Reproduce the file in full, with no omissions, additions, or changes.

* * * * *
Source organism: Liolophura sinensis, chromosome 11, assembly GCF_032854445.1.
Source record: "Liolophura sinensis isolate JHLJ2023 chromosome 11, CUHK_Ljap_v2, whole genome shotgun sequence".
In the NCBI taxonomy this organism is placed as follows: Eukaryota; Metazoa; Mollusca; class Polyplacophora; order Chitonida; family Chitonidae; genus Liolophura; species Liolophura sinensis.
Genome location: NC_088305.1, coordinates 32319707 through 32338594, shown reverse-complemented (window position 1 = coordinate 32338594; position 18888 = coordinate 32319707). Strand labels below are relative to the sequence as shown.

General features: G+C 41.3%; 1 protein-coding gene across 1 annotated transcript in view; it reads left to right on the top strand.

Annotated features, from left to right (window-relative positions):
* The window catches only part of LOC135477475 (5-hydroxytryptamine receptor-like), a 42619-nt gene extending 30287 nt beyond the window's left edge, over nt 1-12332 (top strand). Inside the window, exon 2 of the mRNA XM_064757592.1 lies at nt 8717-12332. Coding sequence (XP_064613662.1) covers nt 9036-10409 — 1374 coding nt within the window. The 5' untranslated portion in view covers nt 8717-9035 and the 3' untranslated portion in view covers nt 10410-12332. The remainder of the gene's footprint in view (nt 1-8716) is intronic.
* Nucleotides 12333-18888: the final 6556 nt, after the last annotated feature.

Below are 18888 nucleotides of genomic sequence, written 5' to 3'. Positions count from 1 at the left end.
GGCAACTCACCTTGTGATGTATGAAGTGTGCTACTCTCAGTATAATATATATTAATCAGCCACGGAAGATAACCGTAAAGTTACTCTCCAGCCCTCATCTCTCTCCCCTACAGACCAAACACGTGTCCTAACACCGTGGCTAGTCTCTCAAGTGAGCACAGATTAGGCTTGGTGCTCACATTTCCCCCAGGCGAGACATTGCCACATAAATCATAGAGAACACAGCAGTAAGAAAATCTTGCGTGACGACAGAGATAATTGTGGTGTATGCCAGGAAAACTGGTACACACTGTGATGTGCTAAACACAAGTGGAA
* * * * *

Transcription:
Source organism: Liolophura sinensis, chromosome 11, assembly GCF_032854445.1.
Source record: "Liolophura sinensis isolate JHLJ2023 chromosome 11, CUHK_Ljap_v2, whole genome shotgun sequence".
In the NCBI taxonomy this organism is placed as follows: Eukaryota; Metazoa; Mollusca; class Polyplacophora; order Chitonida; family Chitonidae; genus Liolophura; species Liolophura sinensis.
Genome location: NC_088305.1, coordinates 32319707 through 32338594, shown reverse-complemented (window position 1 = coordinate 32338594; position 18888 = coordinate 32319707). Strand labels below are relative to the sequence as shown.

General features: G+C 41.3%; 1 protein-coding gene across 1 annotated transcript in view; it reads left to right on the top strand.

Annotated features, from left to right (window-relative positions):
* The window catches only part of LOC135477475 (5-hydroxytryptamine receptor-like), a 42619-nt gene extending 30287 nt beyond the window's left edge, over nt 1-12332 (top strand). Inside the window, exon 2 of the mRNA XM_064757592.1 lies at nt 8717-12332. Coding sequence (XP_064613662.1) covers nt 9036-10409 — 1374 coding nt within the window. The 5' untranslated portion in view covers nt 8717-9035 and the 3' untranslated portion in view covers nt 10410-12332. The remainder of the gene's footprint in view (nt 1-8716) is intronic.
* Nucleotides 12333-18888: the final 6556 nt, after the last annotated feature.

Below are 18888 nucleotides of genomic sequence, written 5' to 3'. Positions count from 1 at the left end.
GGCAACTCACCTTGTGATGTATGAAGTGTGCTACTCTCAGTATAATATATATTAATCAGCCACGGAAGATAACCGTAAAGTTACTCTCCAGCCCTCATCTCTCTCCCCTACAGACCAAACACGTGTCCTAACACCGTGGCTAGTCTCTCAAGTGAGCACAGATTAGGCTTGGTGCTCACATTTCCCCCAGGCGAGACATTGCCACATAAATCATAGAGAACACAGCAGTAAGAAAATCTTGCGTGACGACAGAGATAATTGTGGTGTATGCCAGGAAAACTGGTACACACTGTGATGTGCTAAACACAAGTGGAA